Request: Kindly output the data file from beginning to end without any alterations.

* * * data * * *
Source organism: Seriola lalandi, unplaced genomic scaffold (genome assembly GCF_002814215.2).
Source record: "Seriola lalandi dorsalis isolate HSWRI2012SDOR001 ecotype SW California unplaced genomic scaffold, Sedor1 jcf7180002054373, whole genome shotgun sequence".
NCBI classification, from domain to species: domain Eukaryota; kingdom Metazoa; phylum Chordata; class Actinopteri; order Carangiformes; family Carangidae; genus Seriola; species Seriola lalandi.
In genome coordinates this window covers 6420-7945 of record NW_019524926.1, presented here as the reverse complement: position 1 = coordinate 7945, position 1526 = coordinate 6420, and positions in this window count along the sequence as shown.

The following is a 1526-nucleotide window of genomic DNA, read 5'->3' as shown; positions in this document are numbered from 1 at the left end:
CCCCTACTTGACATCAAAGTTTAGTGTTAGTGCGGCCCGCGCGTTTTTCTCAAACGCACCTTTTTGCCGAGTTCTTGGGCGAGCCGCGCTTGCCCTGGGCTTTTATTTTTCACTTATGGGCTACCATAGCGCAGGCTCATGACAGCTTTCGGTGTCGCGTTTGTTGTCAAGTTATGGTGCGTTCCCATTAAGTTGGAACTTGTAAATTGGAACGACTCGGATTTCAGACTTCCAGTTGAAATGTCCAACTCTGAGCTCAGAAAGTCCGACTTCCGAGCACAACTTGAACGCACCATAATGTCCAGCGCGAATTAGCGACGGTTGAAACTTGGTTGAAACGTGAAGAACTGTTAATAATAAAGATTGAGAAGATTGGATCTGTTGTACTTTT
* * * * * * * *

Source organism: Seriola lalandi, unplaced genomic scaffold (genome assembly GCF_002814215.2).
Source record: "Seriola lalandi dorsalis isolate HSWRI2012SDOR001 ecotype SW California unplaced genomic scaffold, Sedor1 jcf7180002054373, whole genome shotgun sequence".
NCBI classification, from domain to species: domain Eukaryota; kingdom Metazoa; phylum Chordata; class Actinopteri; order Carangiformes; family Carangidae; genus Seriola; species Seriola lalandi.
In genome coordinates this window covers 6420-7945 of record NW_019524926.1, presented here as the reverse complement: position 1 = coordinate 7945, position 1526 = coordinate 6420, and positions in this window count along the sequence as shown.

The following is a 1526-nucleotide window of genomic DNA, read 5'->3' as shown; positions in this document are numbered from 1 at the left end:
CCCCTACTTGACATCAAAGTTTAGTGTTAGTGCGGCCCGCGCGTTTTTCTCAAACGCACCTTTTTGCCGAGTTCTTGGGCGAGCCGCGCTTGCCCTGGGCTTTTATTTTTCACTTATGGGCTACCATAGCGCAGGCTCATGACAGCTTTCGGTGTCGCGTTTGTTGTCAAGTTATGGTGCGTTCCCATTAAGTTGGAACTTGTAAATTGGAACGACTCGGATTTCAGACTTCCAGTTGAAATGTCCAACTCTGAGCTCAGAAAGTCCGACTTCCGAGCACAACTTGAACGCACCATAATGTCCAGCGCGAATTAGCGACGGTTGAAACTTGGTTGAAACGTGAAGAACTGTTAATAATAAAGATTGAGAAGATTGGATCTGTTGTACTTTT